The Wonders of Relational Coaching
Blog | Life and Leadership | January 22, 2016
The world is filled with mirrors. There are the literal mirrors—the tangible items that we place on our walls, hallways and desks. And there’s another type of mirror—our loved ones, closely knit, trusted family members, friends and colleagues who can show us that part of ourselves that we don’t see.
I had a rare opportunity to look at my heart’s mirror through relational coaching with Chris Hogan. It was an incredibly humbling yet transformative experience that has left me as a better wife, mother and colleague. This is my story.
After graduating law school, I felt like the superhero Wonder Woman. I like Wonder Woman because she fights injustice, she has an arsenal of weapons and best of all she’s strong. Her super powers make her practically invulnerable and she wears a cute tiara to boot! It may seem a bit juvenile but I was incredibly enamored with the fact that Wonder Woman is invulnerable.
In order to succeed in a court of law and properly represent my clients, I had to be tough and pull myself up from my own bootstraps. I specifically remember being told “there is no crying in court.” So I didn’t cry, tried my best not to be expressive (very hard for a very social extroverted American like myself) and held back on complaints. These things not only weighed me down, they affected my relationships and my home life.
At home, I maintained a faulty perception that true leaders are not vulnerable. Vulnerability continued to make me uneasy and anxious so, as much as possible I filled my time with tasks and work. My invulnerability suddenly became unavailability to anyone close to me. My familial and personal relationships suffered. Things were disastrous.
Fast forward to my coaching session—I had to be open and honest about many facets in my personal life. The session supported me, as a learner in achieving a very specific personal and professional goal. By learning and reaching my goal, I received the gift of creating healthy boundaries in my workplace. I also learned to manage everyone’s expectations, including my own. Here are a few fresh realizations that I learned during and after my coaching:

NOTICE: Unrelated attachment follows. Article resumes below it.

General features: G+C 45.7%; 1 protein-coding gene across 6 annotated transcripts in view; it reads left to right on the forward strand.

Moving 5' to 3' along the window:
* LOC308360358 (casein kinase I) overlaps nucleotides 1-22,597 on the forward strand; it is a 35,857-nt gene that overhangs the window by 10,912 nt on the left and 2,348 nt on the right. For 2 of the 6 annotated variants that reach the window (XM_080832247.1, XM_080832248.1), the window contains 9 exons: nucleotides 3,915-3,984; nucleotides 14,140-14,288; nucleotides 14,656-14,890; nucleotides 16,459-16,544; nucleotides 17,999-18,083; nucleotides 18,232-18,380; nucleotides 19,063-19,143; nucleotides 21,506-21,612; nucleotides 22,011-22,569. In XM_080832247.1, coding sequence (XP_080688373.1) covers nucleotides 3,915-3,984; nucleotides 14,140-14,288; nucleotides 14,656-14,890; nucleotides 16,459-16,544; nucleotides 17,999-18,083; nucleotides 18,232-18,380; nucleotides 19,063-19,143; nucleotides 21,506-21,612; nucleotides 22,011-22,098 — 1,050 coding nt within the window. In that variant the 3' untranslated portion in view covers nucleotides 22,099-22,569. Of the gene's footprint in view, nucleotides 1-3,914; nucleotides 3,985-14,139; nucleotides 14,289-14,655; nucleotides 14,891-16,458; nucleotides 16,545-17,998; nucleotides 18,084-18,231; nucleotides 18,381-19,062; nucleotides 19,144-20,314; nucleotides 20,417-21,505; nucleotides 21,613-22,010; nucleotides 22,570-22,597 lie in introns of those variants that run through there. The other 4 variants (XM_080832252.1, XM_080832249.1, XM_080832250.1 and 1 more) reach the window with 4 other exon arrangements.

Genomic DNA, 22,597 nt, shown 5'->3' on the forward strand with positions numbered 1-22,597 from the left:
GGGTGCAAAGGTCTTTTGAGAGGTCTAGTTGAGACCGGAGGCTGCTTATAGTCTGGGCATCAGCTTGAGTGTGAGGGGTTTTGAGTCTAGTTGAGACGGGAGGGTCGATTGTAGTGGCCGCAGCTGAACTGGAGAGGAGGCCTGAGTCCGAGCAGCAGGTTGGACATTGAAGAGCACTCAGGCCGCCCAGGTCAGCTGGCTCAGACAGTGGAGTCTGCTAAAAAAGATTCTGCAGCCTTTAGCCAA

1. Relationships Matter
I am a box-checker and a list-maker. I typically compare my life to a series of boxes that need to be checked in order to ensure that the status quo is still in…check. No pun intended. Attend a great football university? Check! Go to law school? Check! Get married? Check! Have 2.5 kids? Almost there —check in progress. Having goals and checking the boxes is great, but the real deal is what is going on with the most important relationships in your life.
2. Being vulnerable is a strength.
Vulnerability leads to transparency. Transparency can lead to better communication in the home with loved ones and at work with colleagues. Vulnerability helps you respect your colleagues on a unique level because you are willing to give something that can only be rewarded through reciprocation.
3. Work and home are inseparable.
As much as we may want to keep home separate from work, it almost impossible. Even if someone’s actual assignments are kept on the work desk, the stress and emotional highs/lows that can come from a toxic work environment can negatively affect our the home front if not properly managed.
4. Correction and feedback are gifts.
When we take time to remove the focus from ourselves, we can learn from our actions and even inactions. Gathering a 360-degree feedback is an excellent way of truly ascertaining whether you are hitting the mark. As we press forth to become better connected pieces of a grand puzzle, we have to be open to receiving information. There may be some pain with the feedback, but there will be great gains.
5. Accountability makes us stronger.
Everyone knows that accountability at work is important to a business’s success as a whole. Every employee, no matter what level of seniority is equally responsible for aiding in the success of the company. Yet, do we throw out this notion when we make it to the home front? Are we accountability to our spouses, parents and loved ones just as we are to our colleagues and managers? During my relational coaching session, I had to be truthful about my actions and responsible about my behavior.
To this end, I can definitely say that being coached in a relational manner opened my eyes to deeply rooted matters that I wasn’t aware of. Chris asked me questions that weren’t just hard to answer—they were revelatory because of their truth. In my heart, I didn’t want to answer them because I would be held accountable after hearing the truth. Looking back, I know realize that even Wonder Woman has to look in the mirror now and then. This “mirror” helped me better communicate with husband Ange, express myself in a healthy manner and take a qualitative approach to my relationships.
I am forever changed and thankful.
Elizabeth with her husband Ange
Liz is an attorney based in Orlando, Florida. She works at a large education company as a Compliance Manager and Diversity and Inclusion Advocate.
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